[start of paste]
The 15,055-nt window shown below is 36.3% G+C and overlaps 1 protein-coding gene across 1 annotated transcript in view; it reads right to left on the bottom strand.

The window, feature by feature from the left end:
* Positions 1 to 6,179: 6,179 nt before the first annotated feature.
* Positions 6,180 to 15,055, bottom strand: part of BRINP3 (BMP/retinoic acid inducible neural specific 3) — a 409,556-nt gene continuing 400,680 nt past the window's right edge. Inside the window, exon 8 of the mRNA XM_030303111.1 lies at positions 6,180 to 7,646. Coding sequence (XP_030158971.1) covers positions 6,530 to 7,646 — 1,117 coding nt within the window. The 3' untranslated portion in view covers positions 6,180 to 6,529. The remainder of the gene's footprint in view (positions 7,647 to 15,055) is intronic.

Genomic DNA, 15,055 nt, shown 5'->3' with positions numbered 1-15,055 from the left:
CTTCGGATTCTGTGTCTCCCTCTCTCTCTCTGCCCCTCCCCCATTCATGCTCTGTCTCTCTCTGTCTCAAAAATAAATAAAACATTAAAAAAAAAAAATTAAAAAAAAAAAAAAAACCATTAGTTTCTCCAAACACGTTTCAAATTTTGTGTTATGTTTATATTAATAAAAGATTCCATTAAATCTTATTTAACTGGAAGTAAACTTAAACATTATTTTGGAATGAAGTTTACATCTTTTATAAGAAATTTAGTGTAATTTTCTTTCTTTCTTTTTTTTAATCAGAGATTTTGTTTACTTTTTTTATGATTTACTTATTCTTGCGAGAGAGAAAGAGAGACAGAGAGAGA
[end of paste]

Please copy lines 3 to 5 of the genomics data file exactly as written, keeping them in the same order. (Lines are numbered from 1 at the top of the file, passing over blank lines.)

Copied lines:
* Positions 1 to 6,179: 6,179 nt before the first annotated feature.
* Positions 6,180 to 15,055, bottom strand: part of BRINP3 (BMP/retinoic acid inducible neural specific 3) — a 409,556-nt gene continuing 400,680 nt past the window's right edge. Inside the window, exon 8 of the mRNA XM_030303111.1 lies at positions 6,180 to 7,646. Coding sequence (XP_030158971.1) covers positions 6,530 to 7,646 — 1,117 coding nt within the window. The 3' untranslated portion in view covers positions 6,180 to 6,529. The remainder of the gene's footprint in view (positions 7,647 to 15,055) is intronic.

Genomic DNA, 15,055 nt, shown 5'->3' with positions numbered 1-15,055 from the left: